A drumline’s cadence filled the corners of Fairley High School’s band room, where 260 band members from across Memphis wrapped up their final practice of the week.
“M-M-B!” the group shouted before lifting their instruments to attention. James Taylor, one of the program’s five directors, signaled one last stand tune before he made his closing remarks.
“It behooves you to be on that bus at that time,” Taylor said to the room of Memphis Mass Band members Thursday night, reminding them to follow his itinerary. Saturday would be a be a big day after all.
That’s when about 260 Memphis Mass Band members will make their way to Jackson, Mississippi, for the event of the season: the Independence Showdown Battle of the Bands. They’ll join mass bands from New Orleans, Detroit, Georgia, Mississippi, and North Carolina to showcase musical performances.
“This is like the Honda of mass bands,” said baritone section leader Marico Ray, referring to the Honda Battle of the Bands, the ultimate competition between bands from historically black colleges and universities.
Mass bands are designed to connect young band members to older musicians, many of whom are alumni of college bands and can help them through auditions and scholarship applications.
Created in 2011, Memphis Mass Band is a co-ed organization that’s geared toward unifying middle school, high school, college, and alumni bands across the city. The local group is a product of a merger of a former alumni and all-star band, each then about a decade old.
Ray, who joined what was called the Memphis All Star band in 2001, said the group challenged him in a way that his high school band could not.
“I was taught in high school that band members should be the smartest people, because you have to take in and do so much all at once,” he said, noting that band members have to play, count, read, and keep a tempo at the same time.
But the outside program would put that to the test. Ray laughed as he remembered his first day of practice with other all-star members.
“I was frightened,” he said. “I knew I was good, but I wanted to be how good everybody else was.”
Ray, now 30,, credits the group for his mastery of the baritone, for his college degree, and for introducing him to his wife Kamisha. By the time he graduated from Hillcrest High School in 2006 and joined the local alumni band, he was already well-connected with band directors from surrounding colleges, like Jackson State University, where he took courses in music education. After he married Kamisha, an all-star alumna and fellow baritone player, they both came back to Memphis to join the newly formed Memphis Mass Band.
“This music is very important, but what you do after this is what’s gonna make you better in life,” he said. “The goal is to make everyone as good as possible, and if you’re competing with the next person all the time, you’ll never stop trying to get better.”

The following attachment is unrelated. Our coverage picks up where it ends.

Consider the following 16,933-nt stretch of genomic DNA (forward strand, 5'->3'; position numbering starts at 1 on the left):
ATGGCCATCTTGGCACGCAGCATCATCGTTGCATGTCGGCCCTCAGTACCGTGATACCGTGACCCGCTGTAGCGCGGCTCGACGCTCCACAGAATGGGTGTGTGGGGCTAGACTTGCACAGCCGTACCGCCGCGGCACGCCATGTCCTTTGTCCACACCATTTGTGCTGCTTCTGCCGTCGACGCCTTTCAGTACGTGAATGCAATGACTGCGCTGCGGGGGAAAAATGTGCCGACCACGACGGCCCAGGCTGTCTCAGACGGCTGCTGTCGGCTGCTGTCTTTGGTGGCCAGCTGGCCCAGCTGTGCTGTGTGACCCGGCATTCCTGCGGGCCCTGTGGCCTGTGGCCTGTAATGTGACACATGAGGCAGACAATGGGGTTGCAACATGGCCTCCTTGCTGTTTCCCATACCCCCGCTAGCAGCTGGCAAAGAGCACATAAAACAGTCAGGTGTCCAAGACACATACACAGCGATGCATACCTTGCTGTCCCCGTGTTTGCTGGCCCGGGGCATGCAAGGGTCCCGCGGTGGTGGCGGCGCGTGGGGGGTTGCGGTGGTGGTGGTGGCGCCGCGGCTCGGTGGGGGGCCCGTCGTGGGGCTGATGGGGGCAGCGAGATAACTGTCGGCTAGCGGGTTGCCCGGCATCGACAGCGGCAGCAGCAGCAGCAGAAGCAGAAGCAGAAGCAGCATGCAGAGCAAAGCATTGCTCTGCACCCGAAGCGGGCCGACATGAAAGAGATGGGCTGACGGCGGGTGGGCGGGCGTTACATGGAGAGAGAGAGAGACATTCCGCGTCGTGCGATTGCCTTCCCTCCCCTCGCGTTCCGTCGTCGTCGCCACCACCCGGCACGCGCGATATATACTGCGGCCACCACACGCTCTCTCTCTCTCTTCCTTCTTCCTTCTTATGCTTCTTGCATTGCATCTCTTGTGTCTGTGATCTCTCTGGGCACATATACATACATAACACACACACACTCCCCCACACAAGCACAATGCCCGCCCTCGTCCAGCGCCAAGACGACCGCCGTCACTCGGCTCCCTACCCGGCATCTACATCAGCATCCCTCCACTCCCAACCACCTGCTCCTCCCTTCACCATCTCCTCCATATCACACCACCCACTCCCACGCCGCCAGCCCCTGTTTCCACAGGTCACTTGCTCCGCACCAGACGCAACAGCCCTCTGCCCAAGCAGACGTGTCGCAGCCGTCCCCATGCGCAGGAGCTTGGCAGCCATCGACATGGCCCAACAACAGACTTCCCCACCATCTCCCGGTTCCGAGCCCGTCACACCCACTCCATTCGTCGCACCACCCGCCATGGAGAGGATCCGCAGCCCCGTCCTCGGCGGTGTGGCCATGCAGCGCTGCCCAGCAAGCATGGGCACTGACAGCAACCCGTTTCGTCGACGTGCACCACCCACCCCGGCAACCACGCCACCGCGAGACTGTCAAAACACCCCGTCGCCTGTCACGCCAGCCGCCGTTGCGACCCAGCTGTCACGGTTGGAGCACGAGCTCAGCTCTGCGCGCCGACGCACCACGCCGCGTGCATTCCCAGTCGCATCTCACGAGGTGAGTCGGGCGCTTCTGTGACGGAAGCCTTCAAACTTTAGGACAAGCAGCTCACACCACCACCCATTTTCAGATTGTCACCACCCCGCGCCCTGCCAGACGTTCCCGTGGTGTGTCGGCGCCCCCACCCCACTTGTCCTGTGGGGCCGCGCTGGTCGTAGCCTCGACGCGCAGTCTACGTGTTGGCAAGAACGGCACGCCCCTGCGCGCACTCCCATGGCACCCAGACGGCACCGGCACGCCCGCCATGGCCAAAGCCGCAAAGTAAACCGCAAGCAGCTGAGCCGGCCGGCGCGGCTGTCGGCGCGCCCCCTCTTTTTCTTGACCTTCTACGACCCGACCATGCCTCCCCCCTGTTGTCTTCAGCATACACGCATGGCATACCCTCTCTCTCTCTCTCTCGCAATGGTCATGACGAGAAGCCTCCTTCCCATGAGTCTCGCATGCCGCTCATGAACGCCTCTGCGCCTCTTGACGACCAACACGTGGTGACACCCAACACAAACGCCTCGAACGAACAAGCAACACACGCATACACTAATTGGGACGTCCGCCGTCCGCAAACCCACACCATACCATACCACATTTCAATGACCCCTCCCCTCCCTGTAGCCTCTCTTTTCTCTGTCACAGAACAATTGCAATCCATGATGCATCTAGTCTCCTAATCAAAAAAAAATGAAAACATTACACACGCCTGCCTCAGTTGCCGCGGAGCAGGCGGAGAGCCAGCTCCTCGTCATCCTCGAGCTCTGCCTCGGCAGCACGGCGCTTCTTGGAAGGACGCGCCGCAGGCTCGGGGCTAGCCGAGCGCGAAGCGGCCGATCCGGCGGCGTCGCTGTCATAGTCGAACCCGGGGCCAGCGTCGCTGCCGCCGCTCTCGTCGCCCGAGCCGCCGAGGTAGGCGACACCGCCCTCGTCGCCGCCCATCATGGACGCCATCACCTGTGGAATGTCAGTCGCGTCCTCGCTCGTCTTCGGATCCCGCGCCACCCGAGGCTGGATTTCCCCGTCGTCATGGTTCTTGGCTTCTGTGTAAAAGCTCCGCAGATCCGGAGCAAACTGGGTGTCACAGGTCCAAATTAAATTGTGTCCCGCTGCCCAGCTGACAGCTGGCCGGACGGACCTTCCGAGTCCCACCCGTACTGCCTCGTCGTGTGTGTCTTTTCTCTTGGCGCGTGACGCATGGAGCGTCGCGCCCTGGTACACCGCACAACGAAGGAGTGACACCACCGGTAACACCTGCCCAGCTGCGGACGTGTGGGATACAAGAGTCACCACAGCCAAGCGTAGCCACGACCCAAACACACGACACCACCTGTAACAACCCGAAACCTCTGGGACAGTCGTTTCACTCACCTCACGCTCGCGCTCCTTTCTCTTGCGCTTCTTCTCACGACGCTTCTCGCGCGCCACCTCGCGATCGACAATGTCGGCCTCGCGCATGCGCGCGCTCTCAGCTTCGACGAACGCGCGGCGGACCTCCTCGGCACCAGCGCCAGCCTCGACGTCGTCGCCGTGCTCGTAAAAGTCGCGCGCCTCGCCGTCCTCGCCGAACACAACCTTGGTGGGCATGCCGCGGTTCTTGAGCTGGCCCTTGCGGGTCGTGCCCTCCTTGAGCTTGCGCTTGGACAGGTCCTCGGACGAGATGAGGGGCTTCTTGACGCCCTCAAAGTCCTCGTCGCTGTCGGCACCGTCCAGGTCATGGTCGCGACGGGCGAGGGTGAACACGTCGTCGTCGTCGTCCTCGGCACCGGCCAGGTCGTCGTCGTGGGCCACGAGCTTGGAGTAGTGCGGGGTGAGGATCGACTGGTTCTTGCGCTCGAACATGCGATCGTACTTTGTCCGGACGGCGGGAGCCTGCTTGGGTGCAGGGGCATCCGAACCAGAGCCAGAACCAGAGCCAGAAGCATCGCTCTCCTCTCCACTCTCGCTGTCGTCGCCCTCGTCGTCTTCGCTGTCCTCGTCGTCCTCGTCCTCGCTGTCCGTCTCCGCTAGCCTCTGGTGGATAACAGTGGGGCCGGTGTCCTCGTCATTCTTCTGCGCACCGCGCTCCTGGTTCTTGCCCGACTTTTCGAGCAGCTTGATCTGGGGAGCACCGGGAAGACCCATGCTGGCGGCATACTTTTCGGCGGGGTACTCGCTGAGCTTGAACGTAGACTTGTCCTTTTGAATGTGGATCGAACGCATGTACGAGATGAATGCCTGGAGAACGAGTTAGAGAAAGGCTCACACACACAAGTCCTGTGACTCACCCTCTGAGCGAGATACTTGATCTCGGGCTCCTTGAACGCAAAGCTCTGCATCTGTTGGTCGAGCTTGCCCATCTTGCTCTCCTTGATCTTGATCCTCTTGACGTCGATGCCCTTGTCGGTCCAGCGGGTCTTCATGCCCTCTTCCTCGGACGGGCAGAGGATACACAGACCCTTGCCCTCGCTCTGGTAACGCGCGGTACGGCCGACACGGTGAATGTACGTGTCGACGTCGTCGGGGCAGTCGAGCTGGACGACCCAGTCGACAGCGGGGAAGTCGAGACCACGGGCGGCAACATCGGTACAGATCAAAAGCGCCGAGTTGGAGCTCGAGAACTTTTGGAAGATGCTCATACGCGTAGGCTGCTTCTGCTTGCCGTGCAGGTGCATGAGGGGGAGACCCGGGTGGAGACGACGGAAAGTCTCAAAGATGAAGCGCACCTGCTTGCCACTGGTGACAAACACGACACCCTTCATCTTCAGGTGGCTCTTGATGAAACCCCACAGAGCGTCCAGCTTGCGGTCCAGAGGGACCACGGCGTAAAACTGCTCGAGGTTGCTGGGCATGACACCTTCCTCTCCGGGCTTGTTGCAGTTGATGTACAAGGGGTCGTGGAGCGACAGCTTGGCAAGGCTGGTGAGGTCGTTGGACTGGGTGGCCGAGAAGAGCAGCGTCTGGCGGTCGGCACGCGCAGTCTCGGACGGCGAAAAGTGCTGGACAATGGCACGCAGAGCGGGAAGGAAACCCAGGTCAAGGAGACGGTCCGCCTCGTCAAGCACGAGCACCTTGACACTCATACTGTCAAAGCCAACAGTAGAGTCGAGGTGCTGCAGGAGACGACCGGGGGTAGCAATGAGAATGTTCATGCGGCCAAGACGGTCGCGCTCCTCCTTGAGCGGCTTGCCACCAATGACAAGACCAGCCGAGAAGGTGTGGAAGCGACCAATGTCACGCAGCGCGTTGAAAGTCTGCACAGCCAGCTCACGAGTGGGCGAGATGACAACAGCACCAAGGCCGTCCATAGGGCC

In a school district that has seen many school closures and mergers in recent years, Ray said a program like MMB is needed for students who’ve had to bounce between school bands. The band is open-admission, meaning it will train anyone willing to put in the work, without requiring an audition.
“[Relocation] actually hurts a lot of our students and children because that takes their mentality away from anything that they wanted to do, versus them being able to continue going and striving,” Ray said. “Some of them lose opportunities and scholarships, college life and careers, because of a change in atmospheres.”
With its unique mix of members, though, school rivalries are common, and MMB occasionally deals with cross-system spars. But Saturday, the members will put all of that aside.
“What school you went to really doesn’t matter,” Ray said. “Everybody out here is going to wear the same uniform.”
Asia Wilson, an upcoming sophomore at the University of Memphis, heard about the group from a friend. Wilson used to play trumpet in the Overton High School band, but she said coming to MMB this year has introduced her to a different style.
Jorge Pena, a sophomore at Central High School, heard about the group on YouTube. It’s also his first year in the mass band, and the tuba player is now gearing up to play alongside members of different ages, like Wilson.
They’re both ready to show what they’ve learned at the big battle.
“It’s gonna be lit,” Wilson said, smiling.
Need weekend plans? Tickets are still selling for Saturday’s 5 p.m. showcase. To purchase, click here.
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